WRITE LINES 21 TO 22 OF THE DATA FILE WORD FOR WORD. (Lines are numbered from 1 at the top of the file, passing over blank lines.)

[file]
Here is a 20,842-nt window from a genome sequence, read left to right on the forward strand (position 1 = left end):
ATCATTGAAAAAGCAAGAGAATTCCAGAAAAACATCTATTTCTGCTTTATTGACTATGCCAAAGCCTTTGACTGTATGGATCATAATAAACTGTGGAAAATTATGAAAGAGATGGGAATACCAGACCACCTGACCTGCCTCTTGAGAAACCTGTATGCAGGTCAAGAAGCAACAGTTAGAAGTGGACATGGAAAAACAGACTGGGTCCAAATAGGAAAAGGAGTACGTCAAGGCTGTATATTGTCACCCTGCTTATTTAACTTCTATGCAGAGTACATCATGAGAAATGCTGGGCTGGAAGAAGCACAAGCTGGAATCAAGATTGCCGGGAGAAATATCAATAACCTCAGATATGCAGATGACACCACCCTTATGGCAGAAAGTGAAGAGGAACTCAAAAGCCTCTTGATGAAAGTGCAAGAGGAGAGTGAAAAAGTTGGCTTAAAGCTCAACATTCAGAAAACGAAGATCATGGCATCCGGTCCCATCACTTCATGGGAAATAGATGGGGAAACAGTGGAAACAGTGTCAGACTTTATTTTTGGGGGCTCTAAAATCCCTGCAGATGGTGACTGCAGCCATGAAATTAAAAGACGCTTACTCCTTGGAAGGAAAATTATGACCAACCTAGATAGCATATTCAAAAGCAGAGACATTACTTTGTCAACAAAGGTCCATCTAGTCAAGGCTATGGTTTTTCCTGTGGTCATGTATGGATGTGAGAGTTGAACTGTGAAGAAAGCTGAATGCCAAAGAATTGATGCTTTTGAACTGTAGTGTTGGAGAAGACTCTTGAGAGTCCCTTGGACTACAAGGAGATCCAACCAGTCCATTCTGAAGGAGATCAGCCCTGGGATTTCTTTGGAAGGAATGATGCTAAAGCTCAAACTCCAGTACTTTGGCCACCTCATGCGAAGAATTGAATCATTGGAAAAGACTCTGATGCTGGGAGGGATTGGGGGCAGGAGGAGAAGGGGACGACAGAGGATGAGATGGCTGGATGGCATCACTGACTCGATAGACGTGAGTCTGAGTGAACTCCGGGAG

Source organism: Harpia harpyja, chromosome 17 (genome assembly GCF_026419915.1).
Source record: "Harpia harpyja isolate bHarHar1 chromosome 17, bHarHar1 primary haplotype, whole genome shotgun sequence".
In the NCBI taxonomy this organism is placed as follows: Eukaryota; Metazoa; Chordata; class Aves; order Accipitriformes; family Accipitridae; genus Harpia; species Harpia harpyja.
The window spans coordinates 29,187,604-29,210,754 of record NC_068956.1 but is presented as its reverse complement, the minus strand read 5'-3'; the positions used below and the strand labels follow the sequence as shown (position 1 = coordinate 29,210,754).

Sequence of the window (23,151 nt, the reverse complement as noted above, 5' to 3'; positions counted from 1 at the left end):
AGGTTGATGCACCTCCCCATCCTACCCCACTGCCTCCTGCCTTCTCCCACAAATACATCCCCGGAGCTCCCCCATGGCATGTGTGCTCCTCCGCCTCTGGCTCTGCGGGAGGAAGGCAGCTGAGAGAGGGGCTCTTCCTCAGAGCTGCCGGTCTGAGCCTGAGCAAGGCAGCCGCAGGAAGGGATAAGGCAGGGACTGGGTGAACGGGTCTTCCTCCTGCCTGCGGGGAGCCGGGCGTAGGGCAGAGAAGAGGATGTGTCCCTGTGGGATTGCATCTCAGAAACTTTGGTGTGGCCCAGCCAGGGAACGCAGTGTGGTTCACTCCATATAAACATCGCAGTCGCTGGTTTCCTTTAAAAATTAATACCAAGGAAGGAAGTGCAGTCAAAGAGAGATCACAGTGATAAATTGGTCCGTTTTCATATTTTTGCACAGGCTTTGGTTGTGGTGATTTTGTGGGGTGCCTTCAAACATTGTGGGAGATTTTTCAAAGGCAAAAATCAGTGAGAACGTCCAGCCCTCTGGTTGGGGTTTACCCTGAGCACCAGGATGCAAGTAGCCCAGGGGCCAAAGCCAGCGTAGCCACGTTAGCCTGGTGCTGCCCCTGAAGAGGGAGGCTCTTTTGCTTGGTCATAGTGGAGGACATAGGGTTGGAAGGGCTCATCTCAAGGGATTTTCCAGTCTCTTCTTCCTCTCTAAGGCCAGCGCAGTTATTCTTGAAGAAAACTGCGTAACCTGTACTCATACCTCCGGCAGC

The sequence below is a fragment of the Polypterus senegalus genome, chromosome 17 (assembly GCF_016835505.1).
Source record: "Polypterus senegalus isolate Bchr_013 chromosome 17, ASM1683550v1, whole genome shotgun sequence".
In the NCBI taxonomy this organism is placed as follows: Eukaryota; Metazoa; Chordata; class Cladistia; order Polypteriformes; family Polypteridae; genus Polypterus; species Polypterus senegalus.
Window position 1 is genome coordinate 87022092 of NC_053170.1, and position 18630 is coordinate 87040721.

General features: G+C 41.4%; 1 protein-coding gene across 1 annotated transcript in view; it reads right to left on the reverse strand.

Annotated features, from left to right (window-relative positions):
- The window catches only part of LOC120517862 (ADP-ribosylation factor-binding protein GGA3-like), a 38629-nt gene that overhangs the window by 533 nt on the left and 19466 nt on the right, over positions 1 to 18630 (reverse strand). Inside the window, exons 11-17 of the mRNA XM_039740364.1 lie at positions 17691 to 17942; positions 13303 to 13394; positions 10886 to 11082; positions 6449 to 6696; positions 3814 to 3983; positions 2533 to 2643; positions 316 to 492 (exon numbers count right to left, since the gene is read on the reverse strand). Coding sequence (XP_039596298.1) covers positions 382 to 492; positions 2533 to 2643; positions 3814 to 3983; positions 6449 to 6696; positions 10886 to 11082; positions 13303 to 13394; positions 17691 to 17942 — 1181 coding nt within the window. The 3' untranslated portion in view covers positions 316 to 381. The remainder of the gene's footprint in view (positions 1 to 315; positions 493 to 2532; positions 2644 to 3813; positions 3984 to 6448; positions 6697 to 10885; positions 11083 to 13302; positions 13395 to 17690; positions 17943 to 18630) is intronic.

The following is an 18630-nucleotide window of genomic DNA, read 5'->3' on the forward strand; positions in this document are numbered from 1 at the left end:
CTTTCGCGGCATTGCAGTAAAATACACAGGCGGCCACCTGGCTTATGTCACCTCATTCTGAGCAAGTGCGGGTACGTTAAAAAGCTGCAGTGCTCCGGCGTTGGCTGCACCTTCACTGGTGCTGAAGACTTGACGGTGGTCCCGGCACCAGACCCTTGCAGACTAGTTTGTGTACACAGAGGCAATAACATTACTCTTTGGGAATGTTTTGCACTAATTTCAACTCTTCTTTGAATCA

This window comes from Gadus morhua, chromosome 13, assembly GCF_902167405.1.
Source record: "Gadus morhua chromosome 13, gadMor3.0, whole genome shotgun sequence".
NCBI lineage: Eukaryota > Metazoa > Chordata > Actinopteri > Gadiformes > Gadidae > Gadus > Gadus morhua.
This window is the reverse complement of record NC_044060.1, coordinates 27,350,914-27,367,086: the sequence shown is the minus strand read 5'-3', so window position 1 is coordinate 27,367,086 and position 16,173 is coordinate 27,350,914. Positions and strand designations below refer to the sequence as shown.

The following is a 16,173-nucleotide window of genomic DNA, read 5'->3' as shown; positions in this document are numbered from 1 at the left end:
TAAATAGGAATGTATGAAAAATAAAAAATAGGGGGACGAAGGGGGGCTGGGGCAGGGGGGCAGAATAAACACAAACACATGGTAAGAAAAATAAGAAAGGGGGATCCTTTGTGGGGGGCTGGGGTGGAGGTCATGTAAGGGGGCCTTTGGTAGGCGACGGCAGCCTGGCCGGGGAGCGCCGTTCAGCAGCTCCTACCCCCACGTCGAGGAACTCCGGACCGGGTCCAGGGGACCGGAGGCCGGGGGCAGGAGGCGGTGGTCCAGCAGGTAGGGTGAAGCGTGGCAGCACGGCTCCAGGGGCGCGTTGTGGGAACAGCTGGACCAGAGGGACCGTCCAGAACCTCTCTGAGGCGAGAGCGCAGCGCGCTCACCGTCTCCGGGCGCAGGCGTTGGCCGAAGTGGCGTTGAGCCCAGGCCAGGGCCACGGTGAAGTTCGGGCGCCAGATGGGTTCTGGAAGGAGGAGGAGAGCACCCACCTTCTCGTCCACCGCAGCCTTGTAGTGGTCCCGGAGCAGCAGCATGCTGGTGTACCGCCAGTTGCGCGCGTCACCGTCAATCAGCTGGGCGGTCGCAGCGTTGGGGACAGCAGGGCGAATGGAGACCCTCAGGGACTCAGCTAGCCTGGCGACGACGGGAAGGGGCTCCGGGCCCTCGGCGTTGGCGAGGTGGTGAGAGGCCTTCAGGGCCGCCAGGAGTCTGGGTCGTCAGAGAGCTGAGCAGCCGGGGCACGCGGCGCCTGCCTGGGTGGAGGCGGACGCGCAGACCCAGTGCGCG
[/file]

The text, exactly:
This window is the reverse complement of record NC_044060.1, coordinates 27,350,914-27,367,086: the sequence shown is the minus strand read 5'-3', so window position 1 is coordinate 27,367,086 and position 16,173 is coordinate 27,350,914. Positions and strand designations below refer to the sequence as shown.

The following is a 16,173-nucleotide window of genomic DNA, read 5'->3' as shown; positions in this document are numbered from 1 at the left end: